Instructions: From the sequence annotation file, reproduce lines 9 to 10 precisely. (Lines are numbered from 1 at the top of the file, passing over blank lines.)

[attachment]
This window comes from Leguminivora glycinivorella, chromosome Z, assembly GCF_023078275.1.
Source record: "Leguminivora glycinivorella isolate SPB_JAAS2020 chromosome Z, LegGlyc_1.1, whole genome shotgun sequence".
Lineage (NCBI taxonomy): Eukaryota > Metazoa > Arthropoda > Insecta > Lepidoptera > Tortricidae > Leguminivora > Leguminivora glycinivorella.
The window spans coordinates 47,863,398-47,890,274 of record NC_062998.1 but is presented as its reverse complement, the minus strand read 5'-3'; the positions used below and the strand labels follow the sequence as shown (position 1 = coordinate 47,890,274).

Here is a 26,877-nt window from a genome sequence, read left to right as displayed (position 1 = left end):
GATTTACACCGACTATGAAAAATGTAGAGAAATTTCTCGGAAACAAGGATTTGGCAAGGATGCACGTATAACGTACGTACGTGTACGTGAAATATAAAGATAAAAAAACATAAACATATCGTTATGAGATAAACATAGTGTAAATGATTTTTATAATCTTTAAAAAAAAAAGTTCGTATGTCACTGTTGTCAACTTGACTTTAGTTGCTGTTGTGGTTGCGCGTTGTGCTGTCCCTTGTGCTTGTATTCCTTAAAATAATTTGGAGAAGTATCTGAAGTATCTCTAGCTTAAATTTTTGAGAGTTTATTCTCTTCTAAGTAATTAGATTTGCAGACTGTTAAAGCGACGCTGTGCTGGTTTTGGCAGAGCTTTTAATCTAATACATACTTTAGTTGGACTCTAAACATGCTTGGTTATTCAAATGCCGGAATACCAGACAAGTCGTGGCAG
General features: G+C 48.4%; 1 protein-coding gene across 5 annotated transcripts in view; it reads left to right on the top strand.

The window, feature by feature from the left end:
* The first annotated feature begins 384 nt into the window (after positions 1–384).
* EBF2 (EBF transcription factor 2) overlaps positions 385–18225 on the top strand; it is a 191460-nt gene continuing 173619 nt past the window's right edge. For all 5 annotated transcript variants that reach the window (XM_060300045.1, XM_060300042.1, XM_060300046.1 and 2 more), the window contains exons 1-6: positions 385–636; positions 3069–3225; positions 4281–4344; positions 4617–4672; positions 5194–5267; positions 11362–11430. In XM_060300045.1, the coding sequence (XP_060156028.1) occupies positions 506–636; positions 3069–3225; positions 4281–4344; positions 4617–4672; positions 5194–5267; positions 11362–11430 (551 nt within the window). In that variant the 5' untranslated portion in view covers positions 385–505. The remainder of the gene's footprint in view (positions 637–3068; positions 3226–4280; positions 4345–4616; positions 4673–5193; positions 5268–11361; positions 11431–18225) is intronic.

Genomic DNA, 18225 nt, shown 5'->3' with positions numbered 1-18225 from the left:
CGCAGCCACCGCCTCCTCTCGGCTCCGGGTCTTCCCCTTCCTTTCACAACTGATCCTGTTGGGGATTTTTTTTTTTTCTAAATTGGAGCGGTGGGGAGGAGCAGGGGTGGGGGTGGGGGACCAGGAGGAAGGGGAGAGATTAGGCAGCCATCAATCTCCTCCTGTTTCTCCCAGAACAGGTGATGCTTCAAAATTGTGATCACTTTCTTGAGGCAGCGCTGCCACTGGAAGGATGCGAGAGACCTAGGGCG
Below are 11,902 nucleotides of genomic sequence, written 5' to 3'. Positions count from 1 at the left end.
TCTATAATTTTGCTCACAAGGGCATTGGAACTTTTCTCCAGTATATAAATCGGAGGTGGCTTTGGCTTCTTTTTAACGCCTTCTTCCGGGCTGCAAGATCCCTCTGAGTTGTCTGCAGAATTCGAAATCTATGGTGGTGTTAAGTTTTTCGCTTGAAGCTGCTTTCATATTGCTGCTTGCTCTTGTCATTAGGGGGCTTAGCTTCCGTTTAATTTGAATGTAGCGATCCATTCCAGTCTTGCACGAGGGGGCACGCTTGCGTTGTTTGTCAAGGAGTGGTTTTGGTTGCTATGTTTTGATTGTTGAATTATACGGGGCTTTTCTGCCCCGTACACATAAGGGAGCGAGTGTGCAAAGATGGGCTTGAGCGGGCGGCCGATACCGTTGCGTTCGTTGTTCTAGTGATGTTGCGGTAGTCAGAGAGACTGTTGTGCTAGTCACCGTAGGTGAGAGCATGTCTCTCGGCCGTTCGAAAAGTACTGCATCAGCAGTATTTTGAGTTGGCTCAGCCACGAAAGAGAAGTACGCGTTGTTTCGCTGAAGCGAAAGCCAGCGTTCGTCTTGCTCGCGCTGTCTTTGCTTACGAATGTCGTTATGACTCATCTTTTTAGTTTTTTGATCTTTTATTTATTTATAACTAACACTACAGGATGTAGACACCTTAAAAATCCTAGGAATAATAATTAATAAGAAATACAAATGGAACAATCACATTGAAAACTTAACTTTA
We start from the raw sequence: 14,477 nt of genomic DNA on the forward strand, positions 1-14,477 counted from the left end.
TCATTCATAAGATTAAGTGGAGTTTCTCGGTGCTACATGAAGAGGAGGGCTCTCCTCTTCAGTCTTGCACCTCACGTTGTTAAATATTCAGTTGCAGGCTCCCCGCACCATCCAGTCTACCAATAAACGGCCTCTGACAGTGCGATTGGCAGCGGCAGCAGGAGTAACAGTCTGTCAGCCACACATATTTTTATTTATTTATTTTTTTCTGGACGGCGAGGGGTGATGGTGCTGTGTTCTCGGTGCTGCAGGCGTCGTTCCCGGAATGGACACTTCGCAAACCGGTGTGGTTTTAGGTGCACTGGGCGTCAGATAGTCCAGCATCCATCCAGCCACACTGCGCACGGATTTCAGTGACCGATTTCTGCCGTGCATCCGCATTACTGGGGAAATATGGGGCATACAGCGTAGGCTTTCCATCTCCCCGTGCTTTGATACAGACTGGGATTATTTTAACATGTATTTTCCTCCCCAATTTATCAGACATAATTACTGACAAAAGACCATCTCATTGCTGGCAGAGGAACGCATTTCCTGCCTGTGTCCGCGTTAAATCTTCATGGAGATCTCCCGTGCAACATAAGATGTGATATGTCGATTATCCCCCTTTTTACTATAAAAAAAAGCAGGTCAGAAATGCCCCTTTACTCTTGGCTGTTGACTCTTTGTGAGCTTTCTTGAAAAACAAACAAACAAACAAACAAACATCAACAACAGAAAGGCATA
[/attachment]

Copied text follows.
* The first annotated feature begins 384 nt into the window (after positions 1–384).
* EBF2 (EBF transcription factor 2) overlaps positions 385–18225 on the top strand; it is a 191460-nt gene continuing 173619 nt past the window's right edge. For all 5 annotated transcript variants that reach the window (XM_060300045.1, XM_060300042.1, XM_060300046.1 and 2 more), the window contains exons 1-6: positions 385–636; positions 3069–3225; positions 4281–4344; positions 4617–4672; positions 5194–5267; positions 11362–11430. In XM_060300045.1, the coding sequence (XP_060156028.1) occupies positions 506–636; positions 3069–3225; positions 4281–4344; positions 4617–4672; positions 5194–5267; positions 11362–11430 (551 nt within the window). In that variant the 5' untranslated portion in view covers positions 385–505. The remainder of the gene's footprint in view (positions 637–3068; positions 3226–4280; positions 4345–4616; positions 4673–5193; positions 5268–11361; positions 11431–18225) is intronic.